- Bronchospasm: a spasm of the bronchial smooth muscle producing narrowing of the bronchi
- Pruritus: severe itching of the skin
- Chest pain
- Dyspnea: shortness of breath
- Aching, flu-like, pain
- Sore throat
- Lung trauma
- Bruxism: involuntary tooth grinding that can lead to lead to gingivitis and deteriorate tooth enamel
Intranasal usage of cocaine over time can degrade the cartilage of a user’s nose, causing separation of the nostrils, and eventual disappearance of the cartilage as a whole.
Symptoms of Addiction:
Cocaine addiction, or dependence, is the psychological dependency on the regular usage of cocaine. This addiction has also been known as cocainism. A study of 1,081 U.S. residents found that of the people who have tried cocaine at least once in the previous two years, 5-6 percent of them had developed an addiction. This study also found that women are 3.3 times more likely to be addicted than men and that users who first tried cocaine between the ages of 12 and 13 were 4 times more likely to be addicted than those who first tried it between the ages of 18 and 20.
Symptoms of Cocaine Addiction:
- Mood swings
- Severe paranoia
- Tactile Hallucinations, including a feeling similar to having bugs under one’s skin
- Cognitive impairments
- Panic attacks
- Drastic changes in a User’s personality
If a person that has become addicted to cocaine suddenly stops using it, their body can go through a withdrawal with moderate to severe symptoms. Withdrawal symptoms can last for weeks or even months.
Symptoms of Cocaine Withdrawal:
- Dysphoria, or a state of feeling unhappy or unwell
- Physical and psychological Weakness
- Compulsive cramping
- Exhaustion and fatigue
- A deep need for more cocaine
- Nausea and vomiting
Inpatient Addiction Treatment
Even after the majority of withdrawal symptoms dissipate, many long-term cocaine users can still feel the desire to use cocaine, especially during times of stress. Approximately 30-40% of cocaine addicts will even resort to other medications or alcohol after giving up cocaine. Luckily, inpatient treatment programs will significantly decrease these chances, as well as give a recovering cocaine addict the best chance to quit their addiction for good.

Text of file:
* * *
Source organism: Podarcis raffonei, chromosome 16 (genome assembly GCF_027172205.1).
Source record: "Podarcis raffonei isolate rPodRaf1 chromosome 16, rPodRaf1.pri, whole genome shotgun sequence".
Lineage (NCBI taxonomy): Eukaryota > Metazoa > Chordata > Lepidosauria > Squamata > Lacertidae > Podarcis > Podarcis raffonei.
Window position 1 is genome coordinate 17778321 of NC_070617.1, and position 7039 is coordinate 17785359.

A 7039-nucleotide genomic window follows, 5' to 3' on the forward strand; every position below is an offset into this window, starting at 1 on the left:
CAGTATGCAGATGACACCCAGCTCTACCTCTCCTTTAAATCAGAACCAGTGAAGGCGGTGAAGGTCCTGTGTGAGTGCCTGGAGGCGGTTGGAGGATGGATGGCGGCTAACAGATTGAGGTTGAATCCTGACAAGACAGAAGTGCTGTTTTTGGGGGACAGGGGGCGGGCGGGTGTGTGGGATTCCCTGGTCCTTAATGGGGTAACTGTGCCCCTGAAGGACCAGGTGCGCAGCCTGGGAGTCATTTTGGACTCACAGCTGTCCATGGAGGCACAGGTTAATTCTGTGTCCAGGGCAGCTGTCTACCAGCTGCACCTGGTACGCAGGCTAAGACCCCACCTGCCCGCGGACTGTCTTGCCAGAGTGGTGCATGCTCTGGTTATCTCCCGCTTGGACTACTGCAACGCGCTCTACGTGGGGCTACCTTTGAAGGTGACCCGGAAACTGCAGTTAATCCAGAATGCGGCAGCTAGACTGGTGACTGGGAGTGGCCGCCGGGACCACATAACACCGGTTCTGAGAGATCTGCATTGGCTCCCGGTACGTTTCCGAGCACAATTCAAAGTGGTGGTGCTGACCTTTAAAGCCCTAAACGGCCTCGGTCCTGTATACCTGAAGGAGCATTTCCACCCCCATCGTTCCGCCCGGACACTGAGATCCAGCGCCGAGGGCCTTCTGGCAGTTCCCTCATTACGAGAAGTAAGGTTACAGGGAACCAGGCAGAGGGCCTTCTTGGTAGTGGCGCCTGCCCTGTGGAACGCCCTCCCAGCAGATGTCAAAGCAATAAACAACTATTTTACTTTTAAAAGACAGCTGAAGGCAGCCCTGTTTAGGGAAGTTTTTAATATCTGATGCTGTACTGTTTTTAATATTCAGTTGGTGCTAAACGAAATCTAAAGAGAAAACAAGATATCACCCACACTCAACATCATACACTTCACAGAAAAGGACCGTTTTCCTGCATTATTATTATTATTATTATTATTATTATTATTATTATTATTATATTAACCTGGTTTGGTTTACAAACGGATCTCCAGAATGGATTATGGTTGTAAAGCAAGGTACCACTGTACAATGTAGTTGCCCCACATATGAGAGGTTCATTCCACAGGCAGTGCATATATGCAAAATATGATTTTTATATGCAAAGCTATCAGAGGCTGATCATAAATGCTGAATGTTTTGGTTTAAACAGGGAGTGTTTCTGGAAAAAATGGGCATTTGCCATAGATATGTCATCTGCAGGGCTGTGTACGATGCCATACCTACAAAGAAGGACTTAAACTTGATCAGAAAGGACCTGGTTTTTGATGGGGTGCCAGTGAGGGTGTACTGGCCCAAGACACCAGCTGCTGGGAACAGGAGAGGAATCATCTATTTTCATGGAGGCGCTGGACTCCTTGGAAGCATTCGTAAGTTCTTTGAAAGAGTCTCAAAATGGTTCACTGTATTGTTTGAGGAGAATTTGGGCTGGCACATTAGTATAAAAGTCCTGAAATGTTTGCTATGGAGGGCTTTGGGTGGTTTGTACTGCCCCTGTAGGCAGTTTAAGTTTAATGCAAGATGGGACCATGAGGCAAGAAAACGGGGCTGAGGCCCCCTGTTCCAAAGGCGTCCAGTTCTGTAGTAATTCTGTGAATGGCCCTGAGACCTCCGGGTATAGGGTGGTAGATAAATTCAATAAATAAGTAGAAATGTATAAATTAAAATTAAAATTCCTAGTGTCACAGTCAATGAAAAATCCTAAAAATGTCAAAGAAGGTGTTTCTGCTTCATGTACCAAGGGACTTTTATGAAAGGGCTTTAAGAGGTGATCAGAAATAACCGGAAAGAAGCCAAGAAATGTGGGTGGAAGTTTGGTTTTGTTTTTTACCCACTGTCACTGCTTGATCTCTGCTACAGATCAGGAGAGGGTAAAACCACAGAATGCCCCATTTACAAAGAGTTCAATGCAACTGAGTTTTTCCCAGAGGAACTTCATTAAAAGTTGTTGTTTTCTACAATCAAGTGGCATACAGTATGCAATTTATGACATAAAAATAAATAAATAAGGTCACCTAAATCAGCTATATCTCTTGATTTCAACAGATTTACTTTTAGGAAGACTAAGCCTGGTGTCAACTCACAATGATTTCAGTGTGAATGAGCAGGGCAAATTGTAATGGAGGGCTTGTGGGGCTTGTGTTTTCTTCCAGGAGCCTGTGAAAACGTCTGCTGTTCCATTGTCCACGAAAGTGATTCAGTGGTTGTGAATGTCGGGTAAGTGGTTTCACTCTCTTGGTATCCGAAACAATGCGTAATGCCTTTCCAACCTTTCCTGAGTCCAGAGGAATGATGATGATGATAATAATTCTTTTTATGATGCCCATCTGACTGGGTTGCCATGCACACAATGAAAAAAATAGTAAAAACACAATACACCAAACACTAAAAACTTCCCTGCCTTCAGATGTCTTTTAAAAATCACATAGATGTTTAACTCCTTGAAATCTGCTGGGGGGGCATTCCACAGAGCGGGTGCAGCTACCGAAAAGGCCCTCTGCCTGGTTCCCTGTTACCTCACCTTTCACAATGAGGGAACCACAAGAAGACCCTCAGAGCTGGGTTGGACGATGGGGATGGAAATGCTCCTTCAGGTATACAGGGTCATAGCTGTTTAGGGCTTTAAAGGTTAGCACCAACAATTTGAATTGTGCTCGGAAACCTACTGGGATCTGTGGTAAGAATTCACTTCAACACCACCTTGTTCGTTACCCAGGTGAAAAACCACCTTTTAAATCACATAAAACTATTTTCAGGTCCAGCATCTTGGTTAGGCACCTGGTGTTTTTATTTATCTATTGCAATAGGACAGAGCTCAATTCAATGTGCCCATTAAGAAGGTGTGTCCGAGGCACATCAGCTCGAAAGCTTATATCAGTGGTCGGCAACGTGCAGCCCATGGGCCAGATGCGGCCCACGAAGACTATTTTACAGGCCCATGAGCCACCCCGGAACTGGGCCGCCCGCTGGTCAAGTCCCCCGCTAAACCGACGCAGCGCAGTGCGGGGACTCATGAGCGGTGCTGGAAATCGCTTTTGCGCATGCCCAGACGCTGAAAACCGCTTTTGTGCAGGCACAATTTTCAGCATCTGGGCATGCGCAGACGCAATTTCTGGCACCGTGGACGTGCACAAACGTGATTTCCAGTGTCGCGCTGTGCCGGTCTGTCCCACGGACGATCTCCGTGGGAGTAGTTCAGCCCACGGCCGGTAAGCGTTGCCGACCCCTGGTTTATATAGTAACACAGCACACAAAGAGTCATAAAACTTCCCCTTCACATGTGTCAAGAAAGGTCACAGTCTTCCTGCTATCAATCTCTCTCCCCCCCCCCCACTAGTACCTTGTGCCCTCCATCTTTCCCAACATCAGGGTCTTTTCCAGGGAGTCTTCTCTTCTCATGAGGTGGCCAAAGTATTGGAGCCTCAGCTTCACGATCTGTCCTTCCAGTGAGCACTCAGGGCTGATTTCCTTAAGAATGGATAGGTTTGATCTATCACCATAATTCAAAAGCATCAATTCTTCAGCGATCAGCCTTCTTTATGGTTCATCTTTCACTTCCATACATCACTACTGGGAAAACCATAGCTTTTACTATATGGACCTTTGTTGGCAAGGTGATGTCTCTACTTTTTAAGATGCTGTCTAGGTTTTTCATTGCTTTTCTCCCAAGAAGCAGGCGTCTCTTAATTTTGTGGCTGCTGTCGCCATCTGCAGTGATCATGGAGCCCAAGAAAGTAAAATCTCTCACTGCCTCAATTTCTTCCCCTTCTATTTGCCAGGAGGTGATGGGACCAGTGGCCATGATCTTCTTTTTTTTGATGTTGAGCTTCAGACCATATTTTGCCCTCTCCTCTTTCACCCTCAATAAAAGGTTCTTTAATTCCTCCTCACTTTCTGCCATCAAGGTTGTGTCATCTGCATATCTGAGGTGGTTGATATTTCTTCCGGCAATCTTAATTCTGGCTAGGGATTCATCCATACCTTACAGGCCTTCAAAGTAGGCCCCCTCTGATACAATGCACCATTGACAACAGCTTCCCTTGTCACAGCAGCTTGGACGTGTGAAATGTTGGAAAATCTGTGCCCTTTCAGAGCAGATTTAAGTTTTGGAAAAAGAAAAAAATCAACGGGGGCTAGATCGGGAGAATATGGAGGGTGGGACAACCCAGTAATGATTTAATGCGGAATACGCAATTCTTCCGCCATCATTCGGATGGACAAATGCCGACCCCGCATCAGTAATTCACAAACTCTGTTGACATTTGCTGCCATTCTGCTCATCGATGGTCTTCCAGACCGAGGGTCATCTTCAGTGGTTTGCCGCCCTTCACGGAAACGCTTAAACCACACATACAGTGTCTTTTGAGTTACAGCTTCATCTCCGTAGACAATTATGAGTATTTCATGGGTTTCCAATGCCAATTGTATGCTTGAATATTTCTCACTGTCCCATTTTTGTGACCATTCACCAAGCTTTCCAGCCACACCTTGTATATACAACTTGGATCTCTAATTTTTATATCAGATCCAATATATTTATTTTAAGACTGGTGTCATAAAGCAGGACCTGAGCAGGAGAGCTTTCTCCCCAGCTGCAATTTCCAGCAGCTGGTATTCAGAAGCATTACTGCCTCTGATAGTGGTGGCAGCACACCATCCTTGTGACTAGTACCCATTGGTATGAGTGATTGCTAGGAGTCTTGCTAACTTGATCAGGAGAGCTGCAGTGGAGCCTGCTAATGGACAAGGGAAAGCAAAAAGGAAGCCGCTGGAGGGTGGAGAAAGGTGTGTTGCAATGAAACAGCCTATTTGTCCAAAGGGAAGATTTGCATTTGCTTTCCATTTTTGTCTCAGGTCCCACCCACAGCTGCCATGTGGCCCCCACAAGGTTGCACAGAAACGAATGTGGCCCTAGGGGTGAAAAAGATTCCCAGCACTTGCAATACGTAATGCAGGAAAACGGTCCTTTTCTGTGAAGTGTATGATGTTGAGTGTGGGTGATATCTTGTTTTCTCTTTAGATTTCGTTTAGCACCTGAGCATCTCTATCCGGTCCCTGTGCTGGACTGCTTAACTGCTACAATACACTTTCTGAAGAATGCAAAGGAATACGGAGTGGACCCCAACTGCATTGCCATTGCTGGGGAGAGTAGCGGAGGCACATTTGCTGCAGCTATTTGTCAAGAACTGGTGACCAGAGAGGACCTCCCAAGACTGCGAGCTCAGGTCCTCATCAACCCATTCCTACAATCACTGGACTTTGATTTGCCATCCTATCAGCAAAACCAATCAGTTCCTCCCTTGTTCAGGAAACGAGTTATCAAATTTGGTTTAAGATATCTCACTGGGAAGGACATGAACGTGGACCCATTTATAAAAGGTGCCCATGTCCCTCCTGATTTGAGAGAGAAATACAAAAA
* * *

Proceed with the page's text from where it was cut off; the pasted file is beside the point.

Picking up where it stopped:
Inpatient treatment, or residential treatment, is a treatment program at a live-in care facility that provides help from substance abuse, as well as other behavioral or mental problems. In these facilities, recovering addicts live with other addicts and attend daily support groups and daily therapy sessions. Inpatient treatments are typically considered the most effective method of therapy for someone suffering from cocaine addiction.
These are some of the benefits that inpatient treatment can give to a recovering addict:
- Daily access to therapy: Both individual and group therapy sessions are available at in-patient clinics, as well as on-call therapists, in the event of an emergency.
- Interaction with other recovering addicts: Interaction with others recovering from addictions makes recovering cocaine users feel less isolated and thereby overcome their own desire to use.
- Healthy meals: Those who are just recovering do not have to worry about obtaining or preparing their own food. The healthy food provided at inpatient facilities helps to heal the previous cocaine users newly sober bodies.
- Structure: People in inpatient rehabilitation have to follow a strict schedule and conform to a structure that helps to take their minds away from using cocaine and helps them to feel more secure.
- Lack of temptation: In an inpatient rehab, a recovering addict is taken away from the temptations, as well as stresses, that they are used to facing in their day-to-day lives, allowing them to focus on healing themselves and overcoming their addictions.
If you suspect that someone you are close to is suffering from cocaine addiction or withdrawal, it is important to get help immediately. Recovering cocaine addicts that spend more than thirty days in an inpatient treatment facility have a nearly doubled chance of avoiding relapse and new addictions in the future.